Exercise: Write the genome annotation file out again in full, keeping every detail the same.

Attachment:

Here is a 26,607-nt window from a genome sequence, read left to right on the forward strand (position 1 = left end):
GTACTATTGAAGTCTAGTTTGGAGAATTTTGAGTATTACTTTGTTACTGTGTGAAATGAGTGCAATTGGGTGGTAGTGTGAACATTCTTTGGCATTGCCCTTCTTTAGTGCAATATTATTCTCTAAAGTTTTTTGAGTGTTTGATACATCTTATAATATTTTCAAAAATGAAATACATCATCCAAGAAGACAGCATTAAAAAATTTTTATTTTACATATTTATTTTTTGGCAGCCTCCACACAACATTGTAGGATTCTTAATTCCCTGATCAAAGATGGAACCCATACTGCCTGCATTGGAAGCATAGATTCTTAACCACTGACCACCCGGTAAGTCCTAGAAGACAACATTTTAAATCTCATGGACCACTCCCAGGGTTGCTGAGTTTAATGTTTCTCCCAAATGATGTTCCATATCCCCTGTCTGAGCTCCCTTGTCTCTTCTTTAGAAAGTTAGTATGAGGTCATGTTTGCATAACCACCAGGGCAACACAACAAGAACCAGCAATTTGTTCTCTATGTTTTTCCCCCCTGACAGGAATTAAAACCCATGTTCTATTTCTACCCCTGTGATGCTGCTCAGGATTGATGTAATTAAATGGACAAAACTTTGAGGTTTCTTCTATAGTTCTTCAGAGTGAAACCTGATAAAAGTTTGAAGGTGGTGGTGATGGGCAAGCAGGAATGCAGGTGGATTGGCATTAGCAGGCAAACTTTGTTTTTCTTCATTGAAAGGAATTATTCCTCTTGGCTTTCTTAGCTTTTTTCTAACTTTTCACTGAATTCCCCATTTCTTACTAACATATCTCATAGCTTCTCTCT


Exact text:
Here is a 26,607-nt window from a genome sequence, read left to right on the forward strand (position 1 = left end):
GTACTATTGAAGTCTAGTTTGGAGAATTTTGAGTATTACTTTGTTACTGTGTGAAATGAGTGCAATTGGGTGGTAGTGTGAACATTCTTTGGCATTGCCCTTCTTTAGTGCAATATTATTCTCTAAAGTTTTTTGAGTGTTTGATACATCTTATAATATTTTCAAAAATGAAATACATCATCCAAGAAGACAGCATTAAAAAATTTTTATTTTACATATTTATTTTTTGGCAGCCTCCACACAACATTGTAGGATTCTTAATTCCCTGATCAAAGATGGAACCCATACTGCCTGCATTGGAAGCATAGATTCTTAACCACTGACCACCCGGTAAGTCCTAGAAGACAACATTTTAAATCTCATGGACCACTCCCAGGGTTGCTGAGTTTAATGTTTCTCCCAAATGATGTTCCATATCCCCTGTCTGAGCTCCCTTGTCTCTTCTTTAGAAAGTTAGTATGAGGTCATGTTTGCATAACCACCAGGGCAACACAACAAGAACCAGCAATTTGTTCTCTATGTTTTTCCCCCCTGACAGGAATTAAAACCCATGTTCTATTTCTACCCCTGTGATGCTGCTCAGGATTGATGTAATTAAATGGACAAAACTTTGAGGTTTCTTCTATAGTTCTTCAGAGTGAAACCTGATAAAAGTTTGAAGGTGGTGGTGATGGGCAAGCAGGAATGCAGGTGGATTGGCATTAGCAGGCAAACTTTGTTTTTCTTCATTGAAAGGAATTATTCCTCTTGGCTTTCTTAGCTTTTTTCTAACTTTTCACTGAATTCCCCATTTCTTACTAACATATCTCATAGCTTCTCTCT